36/52: Laying the Track, Locking the Flow

October 4, 2014

I’m not exactly sure how it started. I guess I blame Weird Al. I was sitting in the back of my aunt’s car, probably around 10 years old, when my cousin put in one of Mr. Yankovic’s cassettes. The song was “Lasagna”, a parody of “La Bamba” and it made me chuckle. The fact that I remember this fairly ordinary moment seems to validate its significance.

On that day, my mind was really opened up to how words can be bent, twisted, broken up, and reformed around a skeleton of melody to create something memorable. I kept this knowledge with me as I began my teaching career. Accompanied by my trusty ukulele, I used popular melodies as the delivery vehicles for knowledge. The 50 states. The process of erosion. Math facts. But mostly, I used it to teach verses from the Bible.

I’m really not sure what the first song was, but it must have been fairly effective. After dozens of songs, I’m still going strong. Because of this, kids from the Skagit Valley have sung 1 Corinthians 13 to “Ob-La-Di” by the Beatles. City kids from Rochester have accessed their inner Elvis while singing Psalm 96:1-3 to “You Ain’t Nothing But a Hound Dog”. Academic offspring from the Napa Valley have rapped the words of James 1:17 to Warren G’s “Regulate”.

But last year, I lost my safety blanket when I taught 5th-grade Bible. If you know like I know, that meant I used up my greatest hits by the time my current 6th-grade class stepped to this year. Aside from the scripture song well running a bit dry, the novelty of singing songs to popular tunes had worn off a bit. This meant that I had to raise my game.

So this week, when Psalm 27:5-6 came up to the plate, I had to serve up a pitch that my class could knock out of the park. Enter Frozen. Alice is constantly bursting into songs, or at least an ELL jukebox version of them. The college student I worked with last year, told me how his friends would blast the soundtrack in the guys’ dorm. And most relevant to me, my sixth graders often sing these icy tunes on field trips. With a little lyrical wrestling and the help of a karaoke soundtrack on YouTube, the music and lyrics melded into one. Lines were repeated. Words were stretched. Syllables were stressed in awkward places. The end result was a bunch of sixth graders singing to the tune of “Let It Go” at the top of their lungs. Their enthusiasm was palpable each time. “Can we open the door?” they inquired, apparently forgetting Elsa’s advice to the contrary. There is something rather salubrious about singing with eighteen invigorated sixth graders. It was the opposite of soul-withering.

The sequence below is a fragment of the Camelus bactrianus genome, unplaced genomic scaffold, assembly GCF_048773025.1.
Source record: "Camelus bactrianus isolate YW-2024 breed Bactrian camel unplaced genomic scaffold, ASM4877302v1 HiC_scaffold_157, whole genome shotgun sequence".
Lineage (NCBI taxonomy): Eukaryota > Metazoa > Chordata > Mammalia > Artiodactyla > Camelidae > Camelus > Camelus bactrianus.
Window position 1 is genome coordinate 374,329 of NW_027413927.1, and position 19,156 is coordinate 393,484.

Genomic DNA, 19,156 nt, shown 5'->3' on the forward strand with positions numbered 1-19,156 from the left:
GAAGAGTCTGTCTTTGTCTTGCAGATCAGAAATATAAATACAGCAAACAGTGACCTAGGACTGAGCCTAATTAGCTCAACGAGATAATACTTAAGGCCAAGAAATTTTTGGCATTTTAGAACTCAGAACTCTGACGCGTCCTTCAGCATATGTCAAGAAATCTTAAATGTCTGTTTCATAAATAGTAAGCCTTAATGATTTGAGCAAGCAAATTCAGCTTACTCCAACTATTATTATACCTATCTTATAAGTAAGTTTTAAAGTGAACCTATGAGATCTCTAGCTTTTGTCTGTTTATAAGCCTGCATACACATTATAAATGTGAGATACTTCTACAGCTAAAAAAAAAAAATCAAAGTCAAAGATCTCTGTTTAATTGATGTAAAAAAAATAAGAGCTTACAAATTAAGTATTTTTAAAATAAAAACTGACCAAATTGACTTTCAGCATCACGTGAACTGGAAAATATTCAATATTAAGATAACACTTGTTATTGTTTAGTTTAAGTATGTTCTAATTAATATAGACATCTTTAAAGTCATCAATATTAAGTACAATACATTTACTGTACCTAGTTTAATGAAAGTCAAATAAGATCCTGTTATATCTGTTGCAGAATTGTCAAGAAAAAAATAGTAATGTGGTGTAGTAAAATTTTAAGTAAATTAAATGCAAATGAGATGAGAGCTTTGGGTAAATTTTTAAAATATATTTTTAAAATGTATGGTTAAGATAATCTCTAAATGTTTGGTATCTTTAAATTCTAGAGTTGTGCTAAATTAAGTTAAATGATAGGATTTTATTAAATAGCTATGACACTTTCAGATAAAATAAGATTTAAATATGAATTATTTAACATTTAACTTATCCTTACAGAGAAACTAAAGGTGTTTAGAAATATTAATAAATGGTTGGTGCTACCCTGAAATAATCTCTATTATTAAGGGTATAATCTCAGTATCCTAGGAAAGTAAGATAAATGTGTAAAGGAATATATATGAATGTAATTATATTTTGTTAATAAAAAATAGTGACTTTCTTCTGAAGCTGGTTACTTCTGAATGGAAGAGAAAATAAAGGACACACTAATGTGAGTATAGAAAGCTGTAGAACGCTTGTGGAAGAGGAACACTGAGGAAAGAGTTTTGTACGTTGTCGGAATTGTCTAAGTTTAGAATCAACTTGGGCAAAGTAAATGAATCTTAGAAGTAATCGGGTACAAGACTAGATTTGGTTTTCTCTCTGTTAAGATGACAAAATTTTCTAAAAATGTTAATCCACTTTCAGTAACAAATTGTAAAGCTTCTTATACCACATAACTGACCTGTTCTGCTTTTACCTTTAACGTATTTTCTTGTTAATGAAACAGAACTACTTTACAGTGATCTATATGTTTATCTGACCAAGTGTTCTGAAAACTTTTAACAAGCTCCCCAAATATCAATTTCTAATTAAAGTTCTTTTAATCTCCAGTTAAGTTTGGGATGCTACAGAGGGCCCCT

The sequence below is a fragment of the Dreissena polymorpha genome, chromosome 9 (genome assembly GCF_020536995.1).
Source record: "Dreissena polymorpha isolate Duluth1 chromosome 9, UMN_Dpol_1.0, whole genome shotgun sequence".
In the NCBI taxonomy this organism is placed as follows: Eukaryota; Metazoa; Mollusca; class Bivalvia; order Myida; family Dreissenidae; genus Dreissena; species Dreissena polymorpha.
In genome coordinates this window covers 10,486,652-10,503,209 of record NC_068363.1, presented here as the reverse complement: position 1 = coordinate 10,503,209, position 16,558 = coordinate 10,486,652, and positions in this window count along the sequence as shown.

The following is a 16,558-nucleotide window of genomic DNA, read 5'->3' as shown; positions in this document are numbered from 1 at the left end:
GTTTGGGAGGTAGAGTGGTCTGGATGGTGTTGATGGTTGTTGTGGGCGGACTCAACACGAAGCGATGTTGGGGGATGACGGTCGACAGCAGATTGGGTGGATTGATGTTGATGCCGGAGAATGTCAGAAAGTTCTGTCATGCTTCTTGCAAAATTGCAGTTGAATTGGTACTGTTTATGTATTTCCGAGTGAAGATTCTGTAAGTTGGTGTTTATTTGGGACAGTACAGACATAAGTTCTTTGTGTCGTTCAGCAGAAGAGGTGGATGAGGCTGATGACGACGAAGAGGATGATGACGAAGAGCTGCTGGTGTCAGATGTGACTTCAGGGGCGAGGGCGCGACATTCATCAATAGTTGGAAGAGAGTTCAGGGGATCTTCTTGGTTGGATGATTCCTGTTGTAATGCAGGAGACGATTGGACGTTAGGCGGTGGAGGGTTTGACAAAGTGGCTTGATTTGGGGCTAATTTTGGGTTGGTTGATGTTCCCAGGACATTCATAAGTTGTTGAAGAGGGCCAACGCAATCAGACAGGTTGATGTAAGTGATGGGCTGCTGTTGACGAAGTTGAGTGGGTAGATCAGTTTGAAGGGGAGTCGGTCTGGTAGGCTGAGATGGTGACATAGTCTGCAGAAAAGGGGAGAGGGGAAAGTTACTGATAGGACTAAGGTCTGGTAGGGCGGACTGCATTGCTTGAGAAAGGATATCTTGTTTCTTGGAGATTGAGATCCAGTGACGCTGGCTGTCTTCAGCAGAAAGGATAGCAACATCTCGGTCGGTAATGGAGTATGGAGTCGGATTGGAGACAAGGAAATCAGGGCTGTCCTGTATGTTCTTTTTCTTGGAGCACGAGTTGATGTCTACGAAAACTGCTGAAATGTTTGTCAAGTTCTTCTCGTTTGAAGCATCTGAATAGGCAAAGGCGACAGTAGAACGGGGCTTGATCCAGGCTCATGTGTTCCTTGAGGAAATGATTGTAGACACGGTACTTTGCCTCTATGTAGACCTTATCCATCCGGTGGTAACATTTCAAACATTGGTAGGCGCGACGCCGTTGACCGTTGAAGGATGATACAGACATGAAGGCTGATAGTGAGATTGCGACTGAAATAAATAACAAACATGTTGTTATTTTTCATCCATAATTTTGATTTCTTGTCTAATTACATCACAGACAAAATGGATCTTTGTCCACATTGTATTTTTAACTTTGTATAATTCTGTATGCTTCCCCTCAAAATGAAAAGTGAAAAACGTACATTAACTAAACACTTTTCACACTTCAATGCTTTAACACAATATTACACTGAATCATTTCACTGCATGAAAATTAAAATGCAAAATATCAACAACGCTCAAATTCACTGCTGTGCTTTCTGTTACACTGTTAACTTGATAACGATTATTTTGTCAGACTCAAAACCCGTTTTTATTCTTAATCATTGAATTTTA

In looking at the verse, I thought the whole process was rather apt:

“For in the day of trouble he will keep me safe in his dwelling; he will hide me in the shelter of his sacred tent and set me high upon a rock. Then my head will be exalted above the enemies who surround me; at his sacred tent I will sacrifice with shouts of joy; I will sing and make music to the Lord.” Psalm 27:5-6

I suppose our only real enemies were self-consciousness and cynicism, but the kids fought these off admirably. In all my years of teaching, no parent has ever questioned me about the appropriateness of pairing Scripture with popular music. I feel like I would be able to justify myself if they did, but I hope that the technique is a pleasing offering to the Inspiration and not just a gimmick. This week definitely gave me the impression that we were on the right track.


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